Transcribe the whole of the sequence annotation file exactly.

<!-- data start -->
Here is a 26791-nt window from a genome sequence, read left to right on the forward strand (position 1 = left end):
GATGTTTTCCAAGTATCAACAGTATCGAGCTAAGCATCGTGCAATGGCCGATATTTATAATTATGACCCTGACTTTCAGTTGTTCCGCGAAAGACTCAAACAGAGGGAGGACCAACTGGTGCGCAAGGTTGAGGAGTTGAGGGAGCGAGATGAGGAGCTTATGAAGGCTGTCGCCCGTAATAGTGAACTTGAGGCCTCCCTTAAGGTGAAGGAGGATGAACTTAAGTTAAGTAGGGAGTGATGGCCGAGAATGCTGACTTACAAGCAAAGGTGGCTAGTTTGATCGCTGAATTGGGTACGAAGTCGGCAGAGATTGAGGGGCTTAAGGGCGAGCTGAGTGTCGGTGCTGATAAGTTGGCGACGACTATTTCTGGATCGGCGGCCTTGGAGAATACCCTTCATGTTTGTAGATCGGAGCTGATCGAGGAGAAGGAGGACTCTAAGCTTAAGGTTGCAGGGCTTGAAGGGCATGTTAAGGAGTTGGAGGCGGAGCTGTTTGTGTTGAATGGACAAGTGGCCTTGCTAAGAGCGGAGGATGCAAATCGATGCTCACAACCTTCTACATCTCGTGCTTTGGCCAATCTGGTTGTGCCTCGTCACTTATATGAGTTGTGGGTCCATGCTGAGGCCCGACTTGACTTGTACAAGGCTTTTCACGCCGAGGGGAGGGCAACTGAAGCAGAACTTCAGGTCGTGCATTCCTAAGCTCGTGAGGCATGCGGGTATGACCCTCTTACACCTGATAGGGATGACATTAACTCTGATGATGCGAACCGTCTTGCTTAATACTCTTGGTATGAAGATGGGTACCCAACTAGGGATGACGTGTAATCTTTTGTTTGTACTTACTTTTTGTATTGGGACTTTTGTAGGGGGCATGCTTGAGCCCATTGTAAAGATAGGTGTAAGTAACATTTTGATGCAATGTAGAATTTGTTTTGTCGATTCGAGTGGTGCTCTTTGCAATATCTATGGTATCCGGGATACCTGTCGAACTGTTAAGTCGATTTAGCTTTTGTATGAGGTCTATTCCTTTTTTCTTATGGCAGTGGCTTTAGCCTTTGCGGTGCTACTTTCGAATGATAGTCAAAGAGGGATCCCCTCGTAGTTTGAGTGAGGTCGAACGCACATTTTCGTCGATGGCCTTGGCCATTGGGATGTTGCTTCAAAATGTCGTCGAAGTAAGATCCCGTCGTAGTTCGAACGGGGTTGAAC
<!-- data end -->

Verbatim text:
Here is a 26791-nt window from a genome sequence, read left to right on the forward strand (position 1 = left end):
GATGTTTTCCAAGTATCAACAGTATCGAGCTAAGCATCGTGCAATGGCCGATATTTATAATTATGACCCTGACTTTCAGTTGTTCCGCGAAAGACTCAAACAGAGGGAGGACCAACTGGTGCGCAAGGTTGAGGAGTTGAGGGAGCGAGATGAGGAGCTTATGAAGGCTGTCGCCCGTAATAGTGAACTTGAGGCCTCCCTTAAGGTGAAGGAGGATGAACTTAAGTTAAGTAGGGAGTGATGGCCGAGAATGCTGACTTACAAGCAAAGGTGGCTAGTTTGATCGCTGAATTGGGTACGAAGTCGGCAGAGATTGAGGGGCTTAAGGGCGAGCTGAGTGTCGGTGCTGATAAGTTGGCGACGACTATTTCTGGATCGGCGGCCTTGGAGAATACCCTTCATGTTTGTAGATCGGAGCTGATCGAGGAGAAGGAGGACTCTAAGCTTAAGGTTGCAGGGCTTGAAGGGCATGTTAAGGAGTTGGAGGCGGAGCTGTTTGTGTTGAATGGACAAGTGGCCTTGCTAAGAGCGGAGGATGCAAATCGATGCTCACAACCTTCTACATCTCGTGCTTTGGCCAATCTGGTTGTGCCTCGTCACTTATATGAGTTGTGGGTCCATGCTGAGGCCCGACTTGACTTGTACAAGGCTTTTCACGCCGAGGGGAGGGCAACTGAAGCAGAACTTCAGGTCGTGCATTCCTAAGCTCGTGAGGCATGCGGGTATGACCCTCTTACACCTGATAGGGATGACATTAACTCTGATGATGCGAACCGTCTTGCTTAATACTCTTGGTATGAAGATGGGTACCCAACTAGGGATGACGTGTAATCTTTTGTTTGTACTTACTTTTTGTATTGGGACTTTTGTAGGGGGCATGCTTGAGCCCATTGTAAAGATAGGTGTAAGTAACATTTTGATGCAATGTAGAATTTGTTTTGTCGATTCGAGTGGTGCTCTTTGCAATATCTATGGTATCCGGGATACCTGTCGAACTGTTAAGTCGATTTAGCTTTTGTATGAGGTCTATTCCTTTTTTCTTATGGCAGTGGCTTTAGCCTTTGCGGTGCTACTTTCGAATGATAGTCAAAGAGGGATCCCCTCGTAGTTTGAGTGAGGTCGAACGCACATTTTCGTCGATGGCCTTGGCCATTGGGATGTTGCTTCAAAATGTCGTCGAAGTAAGATCCCGTCGTAGTTCGAACGGGGTTGAAC